Airstrikes pound Tripoli as NATO escalates Libya campaign
An increase in NATO strikes along with British and French commitment to deploy attack helicopters may be aimed at breaking a stalemate in the conflict.
(Page 2 of 3)
"There is much less talk about liberating Tripoli these days," says the analyst, who could not be named because he is not authorized to speak to the media. "They're increasingly sitting back and assuming that NATO will take care of it for them, but I'm yet to find a military historian who can point to a conflict that was won from the air alone."Skip to next paragraph
Subscribe Today to the Monitor
Sign up for our daily World Editor's Picks newsletter. Our best stories, in your inbox.
Opposition politicians are politicking "for their own future," he says, communications with Tripoli are "terrible," and there is "no real military chain of command" that can take on pro-Qaddafi forces.
The opposition – and NATO also – appear to be betting on military pressure breaking the stalemate, despite legal restrictions of the UN Security Council resolution that authorized NATO strikes.
The UN resolution specifically rules out foreign "boots on the ground." But in terms of targeting Qaddafi, some Western leaders, especially in the US, France, and Britain, have more than hinted that going after Libya's command structure might be interpreted to mean removing the man at its head.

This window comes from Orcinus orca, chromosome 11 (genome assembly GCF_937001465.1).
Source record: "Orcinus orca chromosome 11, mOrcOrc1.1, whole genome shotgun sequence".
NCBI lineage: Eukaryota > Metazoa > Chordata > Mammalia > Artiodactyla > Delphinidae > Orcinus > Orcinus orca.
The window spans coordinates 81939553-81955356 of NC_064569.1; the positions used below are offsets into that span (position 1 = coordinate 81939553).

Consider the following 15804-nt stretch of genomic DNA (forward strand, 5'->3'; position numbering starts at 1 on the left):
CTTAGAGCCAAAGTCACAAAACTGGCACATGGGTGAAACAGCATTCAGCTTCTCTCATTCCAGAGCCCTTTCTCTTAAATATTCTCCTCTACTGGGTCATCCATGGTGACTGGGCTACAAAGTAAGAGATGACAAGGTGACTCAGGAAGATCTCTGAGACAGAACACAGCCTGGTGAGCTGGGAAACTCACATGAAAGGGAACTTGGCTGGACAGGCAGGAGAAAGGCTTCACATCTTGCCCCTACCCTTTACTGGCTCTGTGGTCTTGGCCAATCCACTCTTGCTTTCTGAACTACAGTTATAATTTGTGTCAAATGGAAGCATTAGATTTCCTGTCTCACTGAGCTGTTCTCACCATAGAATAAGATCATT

But the rebel leadership is likely also to be receiving messages that such a push is "not an end in itself, nor sustainable," and so opponents of Qaddafi must up their game, too.
"Certainly a long, drawn-out status quo is not sustainable at all," says the Tripoli activist. Qaddafi may be running out of money, support and options, he suggests, but NATO also does not have unlimited time or resources to devote to Libya, with domestic elections and other problems to contend with.
"My interpretation is that they want this finished as quickly as possible, and are demonstrating this recently," says the rebel activist. "But [NATO] are restricted by conflicting ideas within the coalition as well as restriction from the [UNSC] mandate itself."
Uncertain what would follow Qaddafi's fall
While few expect the rag-tag rebel forces to march on Tripoli, hundreds of miles away against a relatively well-equipped pro-Qaddafi army, the removal of Qaddafi could dramatically upend things, as the departure of dictators in Tunisia and Egypt earlier this year inspired Arabs across the region to revolt.
"Clearly if Qaddafi were to go in one way or another, it would be a huge change in the situation," says the European analyst. "Exactly what would then happen remains a big question. After such a long period of pressure on Tripoli, would people power be enough? Would the rest of Qaddafi's forces lay down arms without significant numbers of armed rebels on the ground?"